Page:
# Ikea DIODER custom controller

Like lots of folks on the internet, I saw the DIODER and felt that it could be improved. And what better way than to make it internet-controlled? Given that I had a Nanode lying around looking for a use it seemed like providence.

So the plan was this:

- Instead of just cycling between some gaudy colours, lets pick some classier ones
- Let’s allow the colours to be updated via the web, saving them to EEPROM
- Using 1D Perlin noise to blend between a pair of colours will allow for pleasing fades and far more interest than just transitioning from A->B (so much interest that it turned out 2 colours is all it needs … for now)
- Use HSL colour space for super-classy fading

And here’s the code that does all that: rgb.pde.

The hardware side was pretty straightforward - a MOSFET (Stp36nf06l) per channel to buffer the output from the microcontroller (the LEDs run at 12v). I just used the 12v adaptor that came with the DIODER, and ditched the Ikea controller and little junction box thingy. I did add a switch to kick the ethernet chip into a low power mode (because it saves ~350mA and it was easy :))

It took a while to figure out the HSL colour space, so here’s what I ended up with:

```
// based on http://www.dipzo.com/wordpress/?p=50
void hslToRgb( int hue, byte sat, byte light, byte* lpOutRgb )
{
if( sat == 0 )
{
lpOutRgb[0] = lpOutRgb[1] = lpOutRgb[2] = light;
return;
}
float nhue = (float)hue * (1.0f / 360.0f);
float nsat = (float)sat * (1.0f / 255.0f);
float nlight = (float)light * (1.0f / 255.0f);
float m2;
if( light < 128 )
m2 = nlight * ( 1.0f + nsat );
else
m2 = ( nlight + nsat ) - ( nsat * nlight );
float m1 = ( 2.0f * nlight ) - m2;
lpOutRgb[0] = hueToChannel( m1, m2, nhue + (1.0f / 3.0f) );
lpOutRgb[1] = hueToChannel( m1, m2, nhue );
lpOutRgb[2] = hueToChannel( m1, m2, nhue - (1.0f / 3.0f) );
}
byte hueToChannel( float m1, float m2, float h )
{
float channel = hueToChannelInternal( m1, m2, h );
byte uchan = (byte)(255.0f * channel);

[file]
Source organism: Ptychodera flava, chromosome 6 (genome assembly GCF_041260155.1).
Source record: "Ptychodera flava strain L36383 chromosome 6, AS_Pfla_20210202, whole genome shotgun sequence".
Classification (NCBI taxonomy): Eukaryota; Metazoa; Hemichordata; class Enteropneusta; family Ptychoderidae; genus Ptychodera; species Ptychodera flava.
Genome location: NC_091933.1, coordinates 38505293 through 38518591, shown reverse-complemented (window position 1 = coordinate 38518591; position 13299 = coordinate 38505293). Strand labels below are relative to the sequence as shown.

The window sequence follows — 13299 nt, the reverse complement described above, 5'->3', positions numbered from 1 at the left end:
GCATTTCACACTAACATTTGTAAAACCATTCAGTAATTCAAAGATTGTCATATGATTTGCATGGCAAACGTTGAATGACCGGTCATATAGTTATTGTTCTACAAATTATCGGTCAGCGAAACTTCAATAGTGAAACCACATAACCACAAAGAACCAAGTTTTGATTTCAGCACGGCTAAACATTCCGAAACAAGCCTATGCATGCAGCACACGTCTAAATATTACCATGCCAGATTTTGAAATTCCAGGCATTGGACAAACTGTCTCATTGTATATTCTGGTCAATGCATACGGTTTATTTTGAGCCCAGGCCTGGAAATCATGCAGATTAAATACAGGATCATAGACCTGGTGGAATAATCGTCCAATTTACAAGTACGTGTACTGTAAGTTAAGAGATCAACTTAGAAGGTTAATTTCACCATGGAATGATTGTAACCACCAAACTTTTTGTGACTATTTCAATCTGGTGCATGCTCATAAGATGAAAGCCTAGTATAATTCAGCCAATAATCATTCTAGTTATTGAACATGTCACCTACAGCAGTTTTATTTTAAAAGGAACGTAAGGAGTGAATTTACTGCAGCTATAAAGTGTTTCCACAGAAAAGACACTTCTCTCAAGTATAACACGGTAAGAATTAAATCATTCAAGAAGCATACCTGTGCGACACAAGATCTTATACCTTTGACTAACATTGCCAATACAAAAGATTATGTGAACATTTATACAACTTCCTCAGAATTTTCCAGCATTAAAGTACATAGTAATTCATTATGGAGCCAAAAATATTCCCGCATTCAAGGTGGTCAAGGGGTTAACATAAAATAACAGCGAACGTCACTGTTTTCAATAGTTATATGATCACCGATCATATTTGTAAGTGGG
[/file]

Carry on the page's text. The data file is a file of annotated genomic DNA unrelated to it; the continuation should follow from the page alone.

return uchan;
}
float hueToChannelInternal( float m1, float m2, float h )
{
if( h < 0.0f ) h += 1.0f;
if( h > 1.0f ) h -= 1.0f;
if( ( 6.0f * h ) < 1.0f ) return ( m1 + ( m2 - m1 ) * 6.0f * h );
if( ( 2.0f * h ) < 1.0f ) return m2;
if( ( 3.0f * h ) < 2.0f ) return ( m1 + ( m2 - m1 ) * ((2.0f/3.0f) - h) * 6.0f );
return m1;
}
```

I also experimented with adding a gamma curve to the output, but while it definitely improved colour matching, it made fading a lot more jerky, so I didn’t go with it in the end.

Once I had reliable HSL->RGB working, I needed a good HSL interpolate function. That took some effort. I found you can use a straight linear interpolate on the S & L channels, but you need a custom one for the Hue channel as it needs to pick the shortest way to go around the circle. I also wrote it all to treat the interpolation parameter as a value from 0 to 1 in 0.8 fixed point format. This is how it looks:

```
void lerpHsl( const int* a, const int* b, byte t, int* lpOutHsl )
{
lpOutHsl[0] = lerpHueFp8( a[0], b[0], t );
lpOutHsl[1] = lerpFp8( a[1], b[1], t );
lpOutHsl[2] = lerpFp8( a[2], b[2], t );
}
int lerpFp8( int a, int b, byte t )
{
long t0 = ( b - a ) * t;
return ( a + ( t0 >> 8 ) );
}
int lerpHueFp8( int a, int b, byte t )
{
// adjust inputs so we take the shortest route around the circle
int cwdist = b - a;
if( abs(cwdist) > 180 )
{
if( b > a ) a += 360;
else b += 360;
}
long t0 = ( b - a ) * t;
int l = a + (t0 >> 8);
return ( l % 360 );
}
```

The last colour-related piece was to get a good 1D Perlin noise-like function. After some googling failed to turn up a nice implementation for Arduino, I built this, based on Hugo Elias’ great page here.

```
#define kPerlinOctaves 3
static const float kaPerlinOctaveAmplitude[kPerlinOctaves] =
{
0.75f, 0.4f, 0.1f,
};
float perlinNoise1( long x )
{
x = ( x<<13 ) ^ x;
return ( 1.0f - ( (x * (x * x * 15731 + 789221L) + 1376312589L) & 0x7fffffff) * (1.0f / 1073741824.0f) );
}
float perlinSmoothedNoise1( long x )
{
return perlinNoise1(x)*0.5f
+ perlinNoise1(x-1)*0.25f
+ perlinNoise1(x+1)*0.25f;
}
float perlinLerpedNoise1( float x )
{
long xInteger = long(x);
float xFraction = x - xInteger;
float v1 = perlinSmoothedNoise1( xInteger );
float v2 = perlinSmoothedNoise1( xInteger + 1 );
return lerpFloat( v1, v2, xFraction );
}
float perlinNoise1D( float x )
{
float total = 0.0f;
for( int octave = 0; octave < kPerlinOctaves; octave++ )
{
int frequency = 1 << octave;
float amplitude = kaPerlinOctaveAmplitude[octave];
total += perlinLerpedNoise1( x * frequency ) * amplitude;
}
// map from [-1,1] to [0,1] and constrain
return constrain( (total + 1.0f) * 0.5f, 0.0f, 1.0f );
}
```

This generates the following output, which looks pretty sweet when used as the interpolation parameter

With that, all of the RGB LED controlling was done :)

For the web interface, I used the excellent EtherCard library, which made it super-easy.

Job done*!

*actually, I still need to build a nice jQuery’d webpage to make setting colours easier. Currently I need to go to http://192.168.1.25/hsl?i=0&h=135&s=90&l=50, which isn’t exactly as futuristic as I’d like :)